The term crony capitalism was initially applied to states involved in the 1997 Asian financial crisis such as Thailand and Indonesia. In these cases, the term was used to point out how family members of the ruling leaders become extremely wealthy with no non-political justification. Southeast Asian nations, such as Hong Kong and Malaysia, still score very poorly in rankings measuring this. The term has also been applied to the system of oligarchs in Russia. Other states to which the term has been applied include India, in particular the system after the 1990s liberalization, whereby land and other resources were given at throwaway prices in the name of public private partnerships, the more recent coal-gate scam and cheap allocation of land and resources to Adani SEZ under the Congress and BJP governments. Similar references to crony capitalism have been made to other countries such as Argentina and Greece. Wu Jinglian, one of China's leading economists and a longtime advocate of its transition to free markets, says that it faces two starkly contrasting futures, namely a market economy under the rule of law or crony capitalism. A dozen years later, prominent political scientist Pei Minxin had concluded that the latter course had become deeply embedded in China. The anti-corruption campaign under Xi Jinping (2012–2017) has seen more than 100,000 high- and low-ranking Chinese officials indicted and jailed.
Many prosperous nations have also had varying amounts of cronyism throughout their history, including the United Kingdom especially in the 1600s and 1700s, the United States and Japan.
The Economist benchmarks countries based on a crony-capitalism index calculated via how much economic activity occurs in industries prone to cronyism. Its 2014 Crony Capitalism Index ranking listed Hong Kong, Russia and Malaysia in the top three spots.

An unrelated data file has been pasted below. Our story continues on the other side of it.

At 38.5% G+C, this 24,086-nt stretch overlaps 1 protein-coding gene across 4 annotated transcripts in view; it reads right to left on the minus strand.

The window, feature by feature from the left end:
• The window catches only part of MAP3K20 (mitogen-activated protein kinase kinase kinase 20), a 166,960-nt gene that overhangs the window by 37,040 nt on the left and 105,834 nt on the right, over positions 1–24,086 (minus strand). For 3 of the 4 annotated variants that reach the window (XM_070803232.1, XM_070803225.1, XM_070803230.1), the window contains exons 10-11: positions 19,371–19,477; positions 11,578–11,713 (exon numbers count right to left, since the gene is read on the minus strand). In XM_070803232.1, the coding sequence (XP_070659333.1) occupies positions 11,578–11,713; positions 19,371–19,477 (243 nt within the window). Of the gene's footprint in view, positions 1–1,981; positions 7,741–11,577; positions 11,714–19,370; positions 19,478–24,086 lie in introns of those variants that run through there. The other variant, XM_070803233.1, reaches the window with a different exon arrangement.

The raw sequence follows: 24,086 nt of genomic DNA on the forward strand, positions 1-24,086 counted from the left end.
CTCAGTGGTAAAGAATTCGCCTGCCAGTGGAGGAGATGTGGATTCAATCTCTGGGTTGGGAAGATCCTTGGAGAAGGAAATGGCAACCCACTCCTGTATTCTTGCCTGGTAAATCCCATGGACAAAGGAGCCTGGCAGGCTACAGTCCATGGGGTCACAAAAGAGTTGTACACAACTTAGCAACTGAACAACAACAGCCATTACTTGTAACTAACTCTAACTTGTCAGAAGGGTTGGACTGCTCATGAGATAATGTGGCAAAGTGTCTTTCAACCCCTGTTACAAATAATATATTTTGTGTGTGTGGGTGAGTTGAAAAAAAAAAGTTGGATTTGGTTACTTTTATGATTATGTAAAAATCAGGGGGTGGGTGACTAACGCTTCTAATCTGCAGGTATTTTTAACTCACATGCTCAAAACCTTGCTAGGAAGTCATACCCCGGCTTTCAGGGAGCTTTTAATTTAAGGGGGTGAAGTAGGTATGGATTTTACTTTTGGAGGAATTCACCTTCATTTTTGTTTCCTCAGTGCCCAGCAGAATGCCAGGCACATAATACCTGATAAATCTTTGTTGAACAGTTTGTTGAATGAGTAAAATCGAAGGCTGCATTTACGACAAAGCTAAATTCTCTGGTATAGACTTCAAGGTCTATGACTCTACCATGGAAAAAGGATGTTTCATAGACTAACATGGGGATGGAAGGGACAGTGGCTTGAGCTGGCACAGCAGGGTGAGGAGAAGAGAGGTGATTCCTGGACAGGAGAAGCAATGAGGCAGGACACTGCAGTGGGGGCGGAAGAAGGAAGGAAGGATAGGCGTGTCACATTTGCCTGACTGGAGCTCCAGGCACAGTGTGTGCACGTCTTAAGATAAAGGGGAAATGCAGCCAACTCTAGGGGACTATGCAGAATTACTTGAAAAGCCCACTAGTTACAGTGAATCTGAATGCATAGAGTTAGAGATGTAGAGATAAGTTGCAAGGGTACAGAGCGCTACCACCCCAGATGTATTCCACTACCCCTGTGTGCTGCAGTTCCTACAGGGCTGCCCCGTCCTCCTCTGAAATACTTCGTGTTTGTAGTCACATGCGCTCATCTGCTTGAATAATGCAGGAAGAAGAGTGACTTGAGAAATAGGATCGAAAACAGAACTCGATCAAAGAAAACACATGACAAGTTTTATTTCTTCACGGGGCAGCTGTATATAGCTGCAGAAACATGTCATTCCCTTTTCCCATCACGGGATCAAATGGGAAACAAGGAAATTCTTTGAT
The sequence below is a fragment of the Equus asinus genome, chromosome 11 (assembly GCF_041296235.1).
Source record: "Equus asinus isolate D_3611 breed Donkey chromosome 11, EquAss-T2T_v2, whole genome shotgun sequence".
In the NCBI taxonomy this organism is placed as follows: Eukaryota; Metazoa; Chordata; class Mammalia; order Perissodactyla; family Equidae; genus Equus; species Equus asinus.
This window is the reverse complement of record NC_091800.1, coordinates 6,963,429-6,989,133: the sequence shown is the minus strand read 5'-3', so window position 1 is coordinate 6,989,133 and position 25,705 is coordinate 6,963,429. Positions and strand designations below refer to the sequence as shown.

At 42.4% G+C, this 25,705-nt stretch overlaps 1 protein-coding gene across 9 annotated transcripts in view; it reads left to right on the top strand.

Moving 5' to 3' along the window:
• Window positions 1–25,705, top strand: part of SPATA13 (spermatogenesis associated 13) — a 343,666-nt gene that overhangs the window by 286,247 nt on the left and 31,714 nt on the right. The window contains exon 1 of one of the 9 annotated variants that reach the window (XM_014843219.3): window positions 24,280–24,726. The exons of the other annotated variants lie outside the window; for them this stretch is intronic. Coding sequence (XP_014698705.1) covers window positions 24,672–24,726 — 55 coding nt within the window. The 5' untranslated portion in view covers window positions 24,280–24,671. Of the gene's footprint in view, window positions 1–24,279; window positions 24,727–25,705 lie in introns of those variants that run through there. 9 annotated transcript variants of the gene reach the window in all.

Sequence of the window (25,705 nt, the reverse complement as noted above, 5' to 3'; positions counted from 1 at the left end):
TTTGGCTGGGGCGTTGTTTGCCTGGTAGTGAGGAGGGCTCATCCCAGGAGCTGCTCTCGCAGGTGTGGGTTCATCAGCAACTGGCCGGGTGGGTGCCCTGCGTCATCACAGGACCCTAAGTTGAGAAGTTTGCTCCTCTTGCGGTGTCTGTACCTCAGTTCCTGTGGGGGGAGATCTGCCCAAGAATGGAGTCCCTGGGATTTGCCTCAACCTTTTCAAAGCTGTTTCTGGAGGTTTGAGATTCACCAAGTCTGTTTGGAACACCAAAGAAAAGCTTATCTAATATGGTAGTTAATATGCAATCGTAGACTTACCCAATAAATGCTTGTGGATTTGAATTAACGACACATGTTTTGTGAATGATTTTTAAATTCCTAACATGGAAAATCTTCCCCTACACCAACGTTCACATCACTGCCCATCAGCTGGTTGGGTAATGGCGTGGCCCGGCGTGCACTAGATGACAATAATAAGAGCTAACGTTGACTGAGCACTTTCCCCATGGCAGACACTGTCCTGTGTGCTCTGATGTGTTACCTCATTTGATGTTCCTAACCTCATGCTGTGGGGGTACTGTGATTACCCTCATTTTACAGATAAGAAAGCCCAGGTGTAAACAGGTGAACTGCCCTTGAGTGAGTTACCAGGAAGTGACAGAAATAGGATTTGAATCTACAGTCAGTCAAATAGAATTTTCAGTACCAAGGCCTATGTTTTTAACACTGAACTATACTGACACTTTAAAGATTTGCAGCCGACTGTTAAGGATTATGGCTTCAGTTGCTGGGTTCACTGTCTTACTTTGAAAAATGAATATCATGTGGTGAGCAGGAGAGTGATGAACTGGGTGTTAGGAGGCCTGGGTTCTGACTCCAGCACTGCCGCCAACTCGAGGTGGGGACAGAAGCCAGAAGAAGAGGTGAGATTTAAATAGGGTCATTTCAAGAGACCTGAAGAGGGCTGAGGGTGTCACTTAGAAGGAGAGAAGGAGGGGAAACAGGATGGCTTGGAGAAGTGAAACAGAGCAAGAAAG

Crony capitalism in finance was found in the Second Bank of the United States. It was a private company, but its largest stockholder was the federal government which owned 20%. It was an early bank regulator and grew to be one being the most powerful organizations in the country due largely to being the depository of the government's revenue.
The Gramm–Leach–Bliley Act in 1999 completely removed Glass–Steagall’s separation between commercial banks and investment banks. After this repeal, commercial banks, investment banks and insurance companies combined their lobbying efforts. Critics claim this was instrumental in the passage of the Bankruptcy Abuse Prevention and Consumer Protection Act of 2005.
More direct government involvement in a specific sector can also lead to specific areas of crony capitalism, even if the economy as a whole may be competitive. This is most common in natural resource sectors through the granting of mining or drilling concessions, but it is also possible through a process known as regulatory capture where the government agencies in charge of regulating an industry come to be controlled by that industry. Governments will often establish in good faith government agencies to regulate an industry. However, the members of an industry have a very strong interest in the actions of that regulatory body while the rest of the citizenry are only lightly affected. As a result, it is not uncommon for current industry players to gain control of the watchdog and to use it against competitors. This typically takes the form of making it very expensive for a new entrant to enter the market. An 1824 landmark United States Supreme Court ruling overturned a New York State-granted monopoly ("a veritable model of state munificence" facilitated by Robert R. Livingston, one of the Founding Fathers) for the then-revolutionary technology of steamboats. Leveraging the Supreme Court's establishment of Congressional supremacy over commerce, the Interstate Commerce Commission was established in 1887 with the intent of regulating railroad robber barons. President Grover Cleveland appointed Thomas M. Cooley, a railroad ally, as its first chairman and a permit system was used to deny access to new entrants and legalize price fixing.